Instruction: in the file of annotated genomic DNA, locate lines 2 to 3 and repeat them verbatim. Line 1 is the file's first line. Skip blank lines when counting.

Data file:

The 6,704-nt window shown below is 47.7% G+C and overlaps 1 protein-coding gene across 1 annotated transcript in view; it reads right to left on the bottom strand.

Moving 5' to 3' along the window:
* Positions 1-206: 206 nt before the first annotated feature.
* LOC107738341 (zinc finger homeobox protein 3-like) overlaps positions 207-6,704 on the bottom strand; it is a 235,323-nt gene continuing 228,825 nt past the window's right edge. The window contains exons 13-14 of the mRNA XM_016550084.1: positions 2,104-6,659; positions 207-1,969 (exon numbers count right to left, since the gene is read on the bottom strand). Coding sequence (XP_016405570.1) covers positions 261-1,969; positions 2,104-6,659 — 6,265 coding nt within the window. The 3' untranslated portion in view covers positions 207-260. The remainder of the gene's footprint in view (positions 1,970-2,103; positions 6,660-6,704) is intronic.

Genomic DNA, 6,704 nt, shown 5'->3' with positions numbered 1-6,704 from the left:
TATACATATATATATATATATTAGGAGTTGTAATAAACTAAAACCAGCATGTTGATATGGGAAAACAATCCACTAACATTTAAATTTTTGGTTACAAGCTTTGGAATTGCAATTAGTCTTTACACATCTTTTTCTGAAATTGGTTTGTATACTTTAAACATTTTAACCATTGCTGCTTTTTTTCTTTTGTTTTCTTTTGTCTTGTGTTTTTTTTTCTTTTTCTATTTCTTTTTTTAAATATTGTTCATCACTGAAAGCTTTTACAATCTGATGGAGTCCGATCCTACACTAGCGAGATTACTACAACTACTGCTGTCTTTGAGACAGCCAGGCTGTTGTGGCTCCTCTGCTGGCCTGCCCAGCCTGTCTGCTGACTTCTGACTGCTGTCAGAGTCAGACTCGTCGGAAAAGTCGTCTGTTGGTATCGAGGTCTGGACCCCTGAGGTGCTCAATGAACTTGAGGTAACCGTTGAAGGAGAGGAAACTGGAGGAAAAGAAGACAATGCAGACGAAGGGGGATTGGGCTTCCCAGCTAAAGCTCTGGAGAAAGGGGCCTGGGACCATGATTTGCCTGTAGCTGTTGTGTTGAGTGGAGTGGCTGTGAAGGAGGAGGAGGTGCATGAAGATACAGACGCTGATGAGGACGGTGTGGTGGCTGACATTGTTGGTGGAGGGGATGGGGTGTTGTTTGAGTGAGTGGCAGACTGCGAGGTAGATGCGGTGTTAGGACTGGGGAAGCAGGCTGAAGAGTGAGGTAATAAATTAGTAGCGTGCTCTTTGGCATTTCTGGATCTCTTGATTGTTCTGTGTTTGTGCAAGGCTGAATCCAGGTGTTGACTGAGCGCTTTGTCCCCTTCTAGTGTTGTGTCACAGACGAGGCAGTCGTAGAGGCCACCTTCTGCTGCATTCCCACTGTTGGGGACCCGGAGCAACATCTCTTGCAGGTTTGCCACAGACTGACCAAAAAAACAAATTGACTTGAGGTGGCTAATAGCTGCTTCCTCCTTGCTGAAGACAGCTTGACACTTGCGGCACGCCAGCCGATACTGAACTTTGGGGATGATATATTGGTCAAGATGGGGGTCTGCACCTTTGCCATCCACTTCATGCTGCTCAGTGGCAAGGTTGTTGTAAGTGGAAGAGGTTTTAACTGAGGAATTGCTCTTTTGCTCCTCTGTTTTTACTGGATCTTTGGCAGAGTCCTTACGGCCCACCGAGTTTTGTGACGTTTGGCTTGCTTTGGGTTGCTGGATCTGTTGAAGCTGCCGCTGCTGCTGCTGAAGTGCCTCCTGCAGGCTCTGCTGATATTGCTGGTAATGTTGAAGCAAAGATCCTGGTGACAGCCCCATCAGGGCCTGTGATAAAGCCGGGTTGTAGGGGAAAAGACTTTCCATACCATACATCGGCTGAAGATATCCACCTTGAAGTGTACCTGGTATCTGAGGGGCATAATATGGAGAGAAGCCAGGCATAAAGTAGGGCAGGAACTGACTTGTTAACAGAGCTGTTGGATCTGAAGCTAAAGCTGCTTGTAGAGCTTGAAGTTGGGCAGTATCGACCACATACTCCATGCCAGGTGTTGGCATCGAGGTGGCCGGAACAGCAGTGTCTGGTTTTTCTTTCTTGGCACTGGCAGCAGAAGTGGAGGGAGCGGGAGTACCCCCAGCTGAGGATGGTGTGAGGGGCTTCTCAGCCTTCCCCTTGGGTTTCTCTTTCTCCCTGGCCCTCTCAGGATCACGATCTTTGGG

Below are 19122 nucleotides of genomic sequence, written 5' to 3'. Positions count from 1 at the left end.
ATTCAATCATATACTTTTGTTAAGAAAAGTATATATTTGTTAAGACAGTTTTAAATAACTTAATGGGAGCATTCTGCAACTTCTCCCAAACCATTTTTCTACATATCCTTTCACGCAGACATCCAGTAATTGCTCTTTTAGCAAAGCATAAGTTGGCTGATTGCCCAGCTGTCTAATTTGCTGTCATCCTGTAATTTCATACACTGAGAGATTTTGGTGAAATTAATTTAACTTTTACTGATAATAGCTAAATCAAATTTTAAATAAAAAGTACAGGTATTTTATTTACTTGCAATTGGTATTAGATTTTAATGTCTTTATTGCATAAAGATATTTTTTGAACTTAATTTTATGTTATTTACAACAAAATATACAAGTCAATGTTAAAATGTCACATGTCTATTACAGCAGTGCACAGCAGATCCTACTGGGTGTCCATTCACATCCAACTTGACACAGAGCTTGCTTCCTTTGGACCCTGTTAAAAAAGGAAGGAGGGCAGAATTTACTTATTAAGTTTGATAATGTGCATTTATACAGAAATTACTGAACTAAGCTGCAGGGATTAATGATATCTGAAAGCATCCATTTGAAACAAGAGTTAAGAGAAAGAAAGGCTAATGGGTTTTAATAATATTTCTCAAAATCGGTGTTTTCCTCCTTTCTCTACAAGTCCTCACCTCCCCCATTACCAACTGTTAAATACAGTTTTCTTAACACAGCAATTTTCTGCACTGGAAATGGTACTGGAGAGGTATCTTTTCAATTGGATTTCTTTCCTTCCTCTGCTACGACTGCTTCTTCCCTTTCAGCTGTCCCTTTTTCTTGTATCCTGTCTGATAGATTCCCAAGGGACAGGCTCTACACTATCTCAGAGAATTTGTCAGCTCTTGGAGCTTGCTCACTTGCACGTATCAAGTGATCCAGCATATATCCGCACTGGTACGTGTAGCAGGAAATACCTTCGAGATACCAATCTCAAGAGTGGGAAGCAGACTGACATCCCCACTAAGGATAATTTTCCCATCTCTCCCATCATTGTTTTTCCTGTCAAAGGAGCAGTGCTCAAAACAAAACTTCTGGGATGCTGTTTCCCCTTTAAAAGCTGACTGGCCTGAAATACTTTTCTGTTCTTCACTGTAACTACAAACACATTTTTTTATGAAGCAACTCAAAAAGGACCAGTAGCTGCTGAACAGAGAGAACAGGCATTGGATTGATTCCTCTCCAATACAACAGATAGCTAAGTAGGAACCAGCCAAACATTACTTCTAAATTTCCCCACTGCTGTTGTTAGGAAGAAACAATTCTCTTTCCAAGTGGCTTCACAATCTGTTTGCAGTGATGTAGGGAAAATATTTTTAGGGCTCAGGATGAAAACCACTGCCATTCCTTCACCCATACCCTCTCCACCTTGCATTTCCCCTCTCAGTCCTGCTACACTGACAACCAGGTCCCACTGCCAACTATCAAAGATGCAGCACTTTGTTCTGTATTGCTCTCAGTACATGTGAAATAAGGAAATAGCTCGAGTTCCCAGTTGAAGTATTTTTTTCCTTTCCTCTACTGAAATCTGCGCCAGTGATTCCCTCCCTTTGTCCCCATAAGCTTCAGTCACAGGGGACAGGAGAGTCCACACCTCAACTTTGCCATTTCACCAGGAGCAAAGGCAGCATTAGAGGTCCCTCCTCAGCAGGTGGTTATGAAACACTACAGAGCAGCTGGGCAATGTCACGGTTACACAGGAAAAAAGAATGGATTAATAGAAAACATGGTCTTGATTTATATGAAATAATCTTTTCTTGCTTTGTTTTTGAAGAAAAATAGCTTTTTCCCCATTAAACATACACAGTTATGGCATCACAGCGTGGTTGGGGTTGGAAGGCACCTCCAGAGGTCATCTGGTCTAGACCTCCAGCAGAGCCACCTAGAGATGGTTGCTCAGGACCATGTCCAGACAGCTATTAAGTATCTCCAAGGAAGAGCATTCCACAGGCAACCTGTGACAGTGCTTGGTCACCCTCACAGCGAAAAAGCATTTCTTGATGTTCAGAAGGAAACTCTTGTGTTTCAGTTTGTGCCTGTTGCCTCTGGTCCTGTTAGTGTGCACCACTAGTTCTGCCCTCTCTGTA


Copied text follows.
Moving 5' to 3' along the window:
* Positions 1-206: 206 nt before the first annotated feature.